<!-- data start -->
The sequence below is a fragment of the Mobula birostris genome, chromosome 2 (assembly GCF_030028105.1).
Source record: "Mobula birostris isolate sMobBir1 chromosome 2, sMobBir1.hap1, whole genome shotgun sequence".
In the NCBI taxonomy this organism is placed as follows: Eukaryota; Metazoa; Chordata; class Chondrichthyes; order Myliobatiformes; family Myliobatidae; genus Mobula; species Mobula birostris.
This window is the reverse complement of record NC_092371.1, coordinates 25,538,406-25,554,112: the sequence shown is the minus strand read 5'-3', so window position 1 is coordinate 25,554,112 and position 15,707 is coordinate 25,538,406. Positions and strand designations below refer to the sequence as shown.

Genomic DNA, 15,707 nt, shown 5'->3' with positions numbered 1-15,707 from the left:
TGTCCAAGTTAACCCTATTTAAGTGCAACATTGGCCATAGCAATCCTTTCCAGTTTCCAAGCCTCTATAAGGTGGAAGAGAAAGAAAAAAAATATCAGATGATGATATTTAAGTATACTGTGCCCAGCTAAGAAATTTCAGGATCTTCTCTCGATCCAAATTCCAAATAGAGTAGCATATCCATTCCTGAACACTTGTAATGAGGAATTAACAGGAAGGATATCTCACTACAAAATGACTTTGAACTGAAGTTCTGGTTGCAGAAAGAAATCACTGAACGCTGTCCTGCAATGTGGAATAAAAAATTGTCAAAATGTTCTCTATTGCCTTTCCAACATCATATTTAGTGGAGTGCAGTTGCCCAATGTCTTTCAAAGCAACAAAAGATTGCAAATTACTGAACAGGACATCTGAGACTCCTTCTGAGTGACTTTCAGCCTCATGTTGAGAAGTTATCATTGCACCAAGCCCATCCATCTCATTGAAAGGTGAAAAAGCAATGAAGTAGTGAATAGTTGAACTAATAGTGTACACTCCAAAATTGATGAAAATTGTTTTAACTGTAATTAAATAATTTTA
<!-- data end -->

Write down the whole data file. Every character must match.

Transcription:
The sequence below is a fragment of the Mobula birostris genome, chromosome 2 (assembly GCF_030028105.1).
Source record: "Mobula birostris isolate sMobBir1 chromosome 2, sMobBir1.hap1, whole genome shotgun sequence".
In the NCBI taxonomy this organism is placed as follows: Eukaryota; Metazoa; Chordata; class Chondrichthyes; order Myliobatiformes; family Myliobatidae; genus Mobula; species Mobula birostris.
This window is the reverse complement of record NC_092371.1, coordinates 25,538,406-25,554,112: the sequence shown is the minus strand read 5'-3', so window position 1 is coordinate 25,554,112 and position 15,707 is coordinate 25,538,406. Positions and strand designations below refer to the sequence as shown.

Genomic DNA, 15,707 nt, shown 5'->3' with positions numbered 1-15,707 from the left:
TGTCCAAGTTAACCCTATTTAAGTGCAACATTGGCCATAGCAATCCTTTCCAGTTTCCAAGCCTCTATAAGGTGGAAGAGAAAGAAAAAAAATATCAGATGATGATATTTAAGTATACTGTGCCCAGCTAAGAAATTTCAGGATCTTCTCTCGATCCAAATTCCAAATAGAGTAGCATATCCATTCCTGAACACTTGTAATGAGGAATTAACAGGAAGGATATCTCACTACAAAATGACTTTGAACTGAAGTTCTGGTTGCAGAAAGAAATCACTGAACGCTGTCCTGCAATGTGGAATAAAAAATTGTCAAAATGTTCTCTATTGCCTTTCCAACATCATATTTAGTGGAGTGCAGTTGCCCAATGTCTTTCAAAGCAACAAAAGATTGCAAATTACTGAACAGGACATCTGAGACTCCTTCTGAGTGACTTTCAGCCTCATGTTGAGAAGTTATCATTGCACCAAGCCCATCCATCTCATTGAAAGGTGAAAAAGCAATGAAGTAGTGAATAGTTGAACTAATAGTGTACACTCCAAAATTGATGAAAATTGTTTTAACTGTAATTAAATAATTTTA